This section is from the book "Landmarks And Surface Markings Of The Human Body", by Louis Bathe Rawling. Also available from Amazon: Landmarks and Surface Markings of the Human Body.
(Fig. XIX, 9.) The opening of the appendix into the caecum is situated just below and internal to the junction of the right lateral vertical and intertubercular planes, at the top right-hand corner of the hypogastric region. The surface marking of the caecal orifice of the appendix does not coincide with McBurney's point, which is situated at the junction of the outer and middle thirds of a line drawn from the right anterior superior iliac spine to the umbilicus. This point represents the usual seat of maximum pain on palpation in an attack of appendicitis. The appendix is usually 3 to 4 inches long, and, according to Testut, is in 40 per cent, of cases directed downwards and inwards, overhanging the pelvic brim, whilst in 26 per cent, of cases only is it directed upwards and inwards (towards the spleen). Stress should be laid on the fact that the ileo-caecal valve and the caecal orifice of the appendix are both situated on the postero-internal aspect of the caecum.
The ascending colon passes upwards from the level of the intertubercular plane to the upper part of the ninth right costal cartilage, (Fig. XIX, 10.) the gut there turning on itself to form the hepatic flexure. In its upward course the ascending colon lies almost entirely to the right of the right lateral vertical plane.
The transverse colon extends from the hepatic flexure on the right to the splenic flexure on the left. (Fig. XIX, 11.)
The former flexure corresponds to the ninth costal cartilage, whilst the latter reaches upwards as high as the eighth. In between these two points the gut varies greatly in direction in different subjects. Most commonly the gut passes almost transversely from one side to the other, crossing the middle line at about the level of the second lumbar vertebra. It also crosses the second part of the duodenum, (Fig. XIX, 12.) and lies, therefore, usually above the umbilical plane. In the diagram the two flexures are depicted, but the intervening portion of the gut has been intentionally omitted.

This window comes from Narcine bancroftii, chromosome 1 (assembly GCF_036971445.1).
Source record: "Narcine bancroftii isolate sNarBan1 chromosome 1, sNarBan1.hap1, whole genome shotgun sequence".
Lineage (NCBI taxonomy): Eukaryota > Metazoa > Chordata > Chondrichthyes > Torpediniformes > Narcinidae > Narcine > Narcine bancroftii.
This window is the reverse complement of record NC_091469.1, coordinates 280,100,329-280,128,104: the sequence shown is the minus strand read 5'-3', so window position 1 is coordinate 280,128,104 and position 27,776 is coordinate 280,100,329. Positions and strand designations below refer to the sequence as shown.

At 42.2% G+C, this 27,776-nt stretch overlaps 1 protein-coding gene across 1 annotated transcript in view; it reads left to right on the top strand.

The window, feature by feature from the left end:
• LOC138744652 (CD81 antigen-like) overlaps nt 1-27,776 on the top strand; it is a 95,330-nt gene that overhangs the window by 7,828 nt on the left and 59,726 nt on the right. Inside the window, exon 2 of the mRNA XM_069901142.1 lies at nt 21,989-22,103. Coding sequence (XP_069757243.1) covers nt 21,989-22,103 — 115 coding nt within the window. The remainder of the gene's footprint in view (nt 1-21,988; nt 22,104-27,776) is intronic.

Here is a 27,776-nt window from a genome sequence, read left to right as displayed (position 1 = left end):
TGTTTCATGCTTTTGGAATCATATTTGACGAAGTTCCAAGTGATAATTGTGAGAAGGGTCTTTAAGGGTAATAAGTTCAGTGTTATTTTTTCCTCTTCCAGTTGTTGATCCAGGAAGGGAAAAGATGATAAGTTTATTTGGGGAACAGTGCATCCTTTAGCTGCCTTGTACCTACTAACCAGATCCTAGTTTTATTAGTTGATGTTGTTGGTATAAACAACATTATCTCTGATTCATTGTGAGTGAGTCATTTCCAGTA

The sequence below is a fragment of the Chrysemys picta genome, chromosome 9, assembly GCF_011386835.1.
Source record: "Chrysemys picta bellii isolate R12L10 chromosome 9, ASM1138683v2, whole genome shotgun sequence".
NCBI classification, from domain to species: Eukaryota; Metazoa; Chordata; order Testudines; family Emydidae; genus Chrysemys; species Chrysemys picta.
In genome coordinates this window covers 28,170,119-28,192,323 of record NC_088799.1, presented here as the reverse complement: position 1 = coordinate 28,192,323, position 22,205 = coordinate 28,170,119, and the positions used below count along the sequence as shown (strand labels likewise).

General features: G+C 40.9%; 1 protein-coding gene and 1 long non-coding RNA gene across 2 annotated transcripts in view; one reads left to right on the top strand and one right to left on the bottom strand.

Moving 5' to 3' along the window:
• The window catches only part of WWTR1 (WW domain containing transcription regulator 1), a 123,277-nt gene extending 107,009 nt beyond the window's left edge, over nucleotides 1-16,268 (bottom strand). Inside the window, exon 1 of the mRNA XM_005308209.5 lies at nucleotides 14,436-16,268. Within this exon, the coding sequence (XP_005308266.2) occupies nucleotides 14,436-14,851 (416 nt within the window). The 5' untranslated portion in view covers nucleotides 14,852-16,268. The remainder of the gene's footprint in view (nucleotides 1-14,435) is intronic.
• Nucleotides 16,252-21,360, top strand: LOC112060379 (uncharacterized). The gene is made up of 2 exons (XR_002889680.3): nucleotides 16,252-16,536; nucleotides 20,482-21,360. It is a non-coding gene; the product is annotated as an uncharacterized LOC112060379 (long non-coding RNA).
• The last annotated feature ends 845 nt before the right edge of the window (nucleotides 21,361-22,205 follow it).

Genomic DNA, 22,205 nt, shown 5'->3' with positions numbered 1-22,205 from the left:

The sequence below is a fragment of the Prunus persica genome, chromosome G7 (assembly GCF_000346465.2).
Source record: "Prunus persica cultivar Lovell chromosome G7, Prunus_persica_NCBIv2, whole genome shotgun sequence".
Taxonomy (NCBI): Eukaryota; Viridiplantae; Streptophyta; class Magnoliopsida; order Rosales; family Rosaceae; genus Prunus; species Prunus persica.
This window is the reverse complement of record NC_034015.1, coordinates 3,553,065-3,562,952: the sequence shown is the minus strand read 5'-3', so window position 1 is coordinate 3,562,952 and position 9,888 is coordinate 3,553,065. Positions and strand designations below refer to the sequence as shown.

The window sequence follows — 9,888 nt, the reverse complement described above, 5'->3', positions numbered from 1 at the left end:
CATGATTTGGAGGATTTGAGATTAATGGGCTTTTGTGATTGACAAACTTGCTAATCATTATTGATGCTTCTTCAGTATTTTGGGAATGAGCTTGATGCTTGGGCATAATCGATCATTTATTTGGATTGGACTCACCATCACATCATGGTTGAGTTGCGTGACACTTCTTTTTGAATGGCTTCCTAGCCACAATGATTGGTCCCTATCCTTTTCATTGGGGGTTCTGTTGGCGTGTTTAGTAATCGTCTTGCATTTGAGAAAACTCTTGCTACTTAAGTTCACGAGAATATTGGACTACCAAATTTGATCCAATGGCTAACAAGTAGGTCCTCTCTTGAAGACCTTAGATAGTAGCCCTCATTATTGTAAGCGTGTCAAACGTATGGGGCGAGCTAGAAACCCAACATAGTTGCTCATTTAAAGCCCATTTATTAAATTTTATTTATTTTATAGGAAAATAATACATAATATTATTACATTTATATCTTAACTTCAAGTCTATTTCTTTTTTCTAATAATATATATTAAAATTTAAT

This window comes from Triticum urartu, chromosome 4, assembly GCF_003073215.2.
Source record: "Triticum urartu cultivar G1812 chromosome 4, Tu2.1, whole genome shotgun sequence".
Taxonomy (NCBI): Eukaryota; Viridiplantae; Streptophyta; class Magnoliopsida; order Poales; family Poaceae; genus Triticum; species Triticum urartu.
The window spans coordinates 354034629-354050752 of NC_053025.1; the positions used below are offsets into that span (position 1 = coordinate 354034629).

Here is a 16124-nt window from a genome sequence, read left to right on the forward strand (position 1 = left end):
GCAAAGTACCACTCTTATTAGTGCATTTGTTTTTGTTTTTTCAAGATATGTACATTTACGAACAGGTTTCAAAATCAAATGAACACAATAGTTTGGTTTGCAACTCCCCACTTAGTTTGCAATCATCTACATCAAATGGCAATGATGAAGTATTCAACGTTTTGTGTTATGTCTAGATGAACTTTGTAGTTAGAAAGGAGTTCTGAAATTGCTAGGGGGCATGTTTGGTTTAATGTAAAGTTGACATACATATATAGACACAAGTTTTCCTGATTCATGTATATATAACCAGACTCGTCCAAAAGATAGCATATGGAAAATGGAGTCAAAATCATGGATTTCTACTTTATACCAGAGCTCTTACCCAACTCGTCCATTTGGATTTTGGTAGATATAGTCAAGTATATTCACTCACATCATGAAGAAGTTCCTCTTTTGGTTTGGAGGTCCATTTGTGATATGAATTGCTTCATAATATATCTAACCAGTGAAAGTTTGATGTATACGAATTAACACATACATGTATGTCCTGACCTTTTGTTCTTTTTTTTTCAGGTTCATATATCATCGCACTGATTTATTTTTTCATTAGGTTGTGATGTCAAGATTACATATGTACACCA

The descending colon passes almost vertically downwards from the region of the splenic flexure to the level of the posterior part of the iliac crest, (Fig. XIX, 13.) below which level it becomes known as the iliac colon. The descending colon lies wholly to the left of the left lateral vertical plane.
The operation of lumbar colotomy is now seldom performed, (Fig. XVII, 13.) but it is nevertheless necessary to indicate the position of the descending colon on the posterior aspect of the trunk. It corresponds in direction to a line drawn vertically upwards to the tip of the last rib, from a point situated 1/2 inch behind the midpoint along the iliac crest between the anterior and posterior superior iliac spines.
Between the termination of the descending colon at the level of the iliac crest, and the beginning of the rectum proper at the level of the third piece of the sacrum, the large gut describes so varied a course that no definite detailed account can be given of its surface marking. It may, however, be briefly described as passing downwards and inwards from the level of the iliac crest, (Fig. XIX, 14.) parallel to Poupart's ligament, as far as the left side of the pelvic brim (the iliac colon). The gut then forms a great loop (the pelvic colon), (Fig. XIX, 15.) which sweeps over to the right side of the pelvic brim, turning on itself to become the rectum at the level of the third sacral vertebra.
A line which unites the two posterior superior iliac spines crosses the spinous process of the second sacral vertebra. (Fig. XVII, 14.)
The rectum begins at the level of the third sacral vertebra, and may be indicated on the surface by drawing in the gut as starting about 1/2 to 3/4 inch below the above-mentioned line, and extending downwards, following the curves of the sacrum and coccyx, to the anal orifice, which is placed about 2 inches below the level of the tip of the coccyx. The dura mater enclosing the spinal cord (see "spinal cord") reaches downwards to the level of the third sacral vertebra. Fig. XVII.
The spinal dura, therefore, terminates at the same level as the rectum begins, a point to be borne in mind in those operations carried out in the sacral region for the exposure of a growth involving the gut in the neighbourhood of the ilio-pelvic and rectal junction.
(Length, 4 1/2 inches; breadth, 2 1/2 inches; thickness, 1 1/2 inches; weight, 4 1/2 ounces).
(Fig. XV, 32.)The two kidneys are obliquely placed in such a manner that the superior poles lie 1 1/2 to 2 inches, and the inferior poles 2 1/2 to 3 inches, distant from the middle line. The left kidney lies at a slightly higher level than its fellow, and the hilum is placed just below and internal to the junction of the transpyloric and left lateral vertical planes; or, in other words, the hilum of the left kidney lies just internal to the anterior extremity of the ninth costal cartilage. The upper pole lies half-way between the sterno-xiphoid and transpyloric planes, whilst the lower pole corresponds to the subcostal plane. The right kidney does not ascend to quite such a high level, and the inferior pole lies opposite the umbilical plane. The hilum of this kidney also lies just below the level of the hilum of the opposite kidney.
(b) Posterior surface marking—Morris's quadrilateral.— (Fig. XVII, 10.) Two vertical lines are drawn at a distance of 1 inch and 3 1/2 inches respectively from the median posterior line, and two horizontal lines are drawn outwards at the level of the spinous processes of the eleventh dorsal and third lumbar vertebrae. In the quadrilateral so marked out, the kidneys are drawn, care being taken to place the long axis of each kidney in the required oblique direction.